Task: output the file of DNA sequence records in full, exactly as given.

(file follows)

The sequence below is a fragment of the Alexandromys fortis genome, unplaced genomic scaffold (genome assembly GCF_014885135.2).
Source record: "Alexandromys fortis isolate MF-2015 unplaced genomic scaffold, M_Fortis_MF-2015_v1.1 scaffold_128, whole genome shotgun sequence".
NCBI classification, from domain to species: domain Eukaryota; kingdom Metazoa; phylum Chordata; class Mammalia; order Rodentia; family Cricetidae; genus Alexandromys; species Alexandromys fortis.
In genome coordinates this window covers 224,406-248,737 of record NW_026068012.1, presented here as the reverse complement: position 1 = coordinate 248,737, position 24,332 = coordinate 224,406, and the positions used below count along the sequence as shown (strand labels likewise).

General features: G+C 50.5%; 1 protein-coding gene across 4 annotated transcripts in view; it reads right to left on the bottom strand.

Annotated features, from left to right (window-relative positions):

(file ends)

The sequence below is a fragment of the Alexandromys fortis genome, unplaced genomic scaffold (genome assembly GCF_014885135.2).
Source record: "Alexandromys fortis isolate MF-2015 unplaced genomic scaffold, M_Fortis_MF-2015_v1.1 scaffold_128, whole genome shotgun sequence".
NCBI classification, from domain to species: domain Eukaryota; kingdom Metazoa; phylum Chordata; class Mammalia; order Rodentia; family Cricetidae; genus Alexandromys; species Alexandromys fortis.
In genome coordinates this window covers 224,406-248,737 of record NW_026068012.1, presented here as the reverse complement: position 1 = coordinate 248,737, position 24,332 = coordinate 224,406, and the positions used below count along the sequence as shown (strand labels likewise).

General features: G+C 50.5%; 1 protein-coding gene across 4 annotated transcripts in view; it reads right to left on the bottom strand.

Annotated features, from left to right (window-relative positions):